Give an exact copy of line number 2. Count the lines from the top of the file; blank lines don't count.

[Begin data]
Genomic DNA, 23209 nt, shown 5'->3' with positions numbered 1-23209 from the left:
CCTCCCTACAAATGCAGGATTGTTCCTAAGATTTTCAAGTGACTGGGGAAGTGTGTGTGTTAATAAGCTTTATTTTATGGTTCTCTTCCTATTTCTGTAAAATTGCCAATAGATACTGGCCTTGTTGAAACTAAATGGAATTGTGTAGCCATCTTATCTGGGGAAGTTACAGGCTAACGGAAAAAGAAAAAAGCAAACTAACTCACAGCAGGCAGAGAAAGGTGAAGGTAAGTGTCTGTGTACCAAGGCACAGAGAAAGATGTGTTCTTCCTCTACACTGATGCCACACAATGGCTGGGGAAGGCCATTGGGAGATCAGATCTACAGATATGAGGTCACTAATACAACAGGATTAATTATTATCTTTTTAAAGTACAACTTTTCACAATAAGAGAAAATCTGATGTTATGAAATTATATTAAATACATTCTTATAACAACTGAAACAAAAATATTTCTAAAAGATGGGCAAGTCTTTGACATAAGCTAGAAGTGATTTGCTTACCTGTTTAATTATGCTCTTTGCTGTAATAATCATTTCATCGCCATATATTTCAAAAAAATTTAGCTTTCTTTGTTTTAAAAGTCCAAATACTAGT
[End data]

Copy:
CCTCCCTACAAATGCAGGATTGTTCCTAAGATTTTCAAGTGACTGGGGAAGTGTGTGTGTTAATAAGCTTTATTTTATGGTTCTCTTCCTATTTCTGTAAAATTGCCAATAGATACTGGCCTTGTTGAAACTAAATGGAATTGTGTAGCCATCTTATCTGGGGAAGTTACAGGCTAACGGAAAAAGAAAAAAGCAAACTAACTCACAGCAGGCAGAGAAAGGTGAAGGTAAGTGTCTGTGTACCAAGGCACAGAGAAAGATGTGTTCTTCCTCTACACTGATGCCACACAATGGCTGGGGAAGGCCATTGGGAGATCAGATCTACAGATATGAGGTCACTAATACAACAGGATTAATTATTATCTTTTTAAAGTACAACTTTTCACAATAAGAGAAAATCTGATGTTATGAAATTATATTAAATACATTCTTATAACAACTGAAACAAAAATATTTCTAAAAGATGGGCAAGTCTTTGACATAAGCTAGAAGTGATTTGCTTACCTGTTTAATTATGCTCTTTGCTGTAATAATCATTTCATCGCCATATATTTCAAAAAAATTTAGCTTTCTTTGTTTTAAAAGTCCAAATACTAGT